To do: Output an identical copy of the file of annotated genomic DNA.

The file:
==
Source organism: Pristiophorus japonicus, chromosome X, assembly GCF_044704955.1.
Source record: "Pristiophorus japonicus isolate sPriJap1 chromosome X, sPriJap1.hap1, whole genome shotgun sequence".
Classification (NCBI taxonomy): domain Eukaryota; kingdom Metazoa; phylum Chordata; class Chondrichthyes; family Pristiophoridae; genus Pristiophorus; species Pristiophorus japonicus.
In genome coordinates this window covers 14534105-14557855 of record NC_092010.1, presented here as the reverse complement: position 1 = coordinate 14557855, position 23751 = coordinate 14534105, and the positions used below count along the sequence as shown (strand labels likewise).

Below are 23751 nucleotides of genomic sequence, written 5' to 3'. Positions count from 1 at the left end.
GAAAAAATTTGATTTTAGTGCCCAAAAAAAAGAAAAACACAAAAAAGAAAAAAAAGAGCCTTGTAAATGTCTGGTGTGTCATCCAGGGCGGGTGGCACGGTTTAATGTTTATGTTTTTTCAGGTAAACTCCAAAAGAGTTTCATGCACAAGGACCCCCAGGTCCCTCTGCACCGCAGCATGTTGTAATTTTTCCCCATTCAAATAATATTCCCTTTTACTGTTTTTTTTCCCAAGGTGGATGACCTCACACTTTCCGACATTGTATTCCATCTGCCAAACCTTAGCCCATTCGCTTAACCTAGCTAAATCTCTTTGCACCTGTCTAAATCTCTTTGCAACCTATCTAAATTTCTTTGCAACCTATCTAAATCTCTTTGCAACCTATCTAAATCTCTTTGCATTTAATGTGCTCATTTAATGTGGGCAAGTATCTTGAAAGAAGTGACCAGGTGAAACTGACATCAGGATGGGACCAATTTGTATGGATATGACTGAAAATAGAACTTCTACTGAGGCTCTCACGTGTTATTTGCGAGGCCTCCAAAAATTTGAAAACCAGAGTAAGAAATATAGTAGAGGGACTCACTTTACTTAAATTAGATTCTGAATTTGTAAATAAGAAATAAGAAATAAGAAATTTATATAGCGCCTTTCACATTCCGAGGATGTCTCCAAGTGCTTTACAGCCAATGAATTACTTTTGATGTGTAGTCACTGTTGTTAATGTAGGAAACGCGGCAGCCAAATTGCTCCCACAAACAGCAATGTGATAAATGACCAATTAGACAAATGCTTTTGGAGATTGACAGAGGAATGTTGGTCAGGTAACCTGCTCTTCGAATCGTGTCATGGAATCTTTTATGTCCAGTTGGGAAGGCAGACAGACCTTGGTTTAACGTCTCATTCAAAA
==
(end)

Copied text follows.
Source organism: Pristiophorus japonicus, chromosome X, assembly GCF_044704955.1.
Source record: "Pristiophorus japonicus isolate sPriJap1 chromosome X, sPriJap1.hap1, whole genome shotgun sequence".
Classification (NCBI taxonomy): domain Eukaryota; kingdom Metazoa; phylum Chordata; class Chondrichthyes; family Pristiophoridae; genus Pristiophorus; species Pristiophorus japonicus.
In genome coordinates this window covers 14534105-14557855 of record NC_092010.1, presented here as the reverse complement: position 1 = coordinate 14557855, position 23751 = coordinate 14534105, and the positions used below count along the sequence as shown (strand labels likewise).

Below are 23751 nucleotides of genomic sequence, written 5' to 3'. Positions count from 1 at the left end.
GAAAAAATTTGATTTTAGTGCCCAAAAAAAAGAAAAACACAAAAAAGAAAAAAAAGAGCCTTGTAAATGTCTGGTGTGTCATCCAGGGCGGGTGGCACGGTTTAATGTTTATGTTTTTTCAGGTAAACTCCAAAAGAGTTTCATGCACAAGGACCCCCAGGTCCCTCTGCACCGCAGCATGTTGTAATTTTTCCCCATTCAAATAATATTCCCTTTTACTGTTTTTTTTCCCAAGGTGGATGACCTCACACTTTCCGACATTGTATTCCATCTGCCAAACCTTAGCCCATTCGCTTAACCTAGCTAAATCTCTTTGCACCTGTCTAAATCTCTTTGCAACCTATCTAAATTTCTTTGCAACCTATCTAAATCTCTTTGCAACCTATCTAAATCTCTTTGCATTTAATGTGCTCATTTAATGTGGGCAAGTATCTTGAAAGAAGTGACCAGGTGAAACTGACATCAGGATGGGACCAATTTGTATGGATATGACTGAAAATAGAACTTCTACTGAGGCTCTCACGTGTTATTTGCGAGGCCTCCAAAAATTTGAAAACCAGAGTAAGAAATATAGTAGAGGGACTCACTTTACTTAAATTAGATTCTGAATTTGTAAATAAGAAATAAGAAATAAGAAATTTATATAGCGCCTTTCACATTCCGAGGATGTCTCCAAGTGCTTTACAGCCAATGAATTACTTTTGATGTGTAGTCACTGTTGTTAATGTAGGAAACGCGGCAGCCAAATTGCTCCCACAAACAGCAATGTGATAAATGACCAATTAGACAAATGCTTTTGGAGATTGACAGAGGAATGTTGGTCAGGTAACCTGCTCTTCGAATCGTGTCATGGAATCTTTTATGTCCAGTTGGGAAGGCAGACAGACCTTGGTTTAACGTCTCATTCAAAA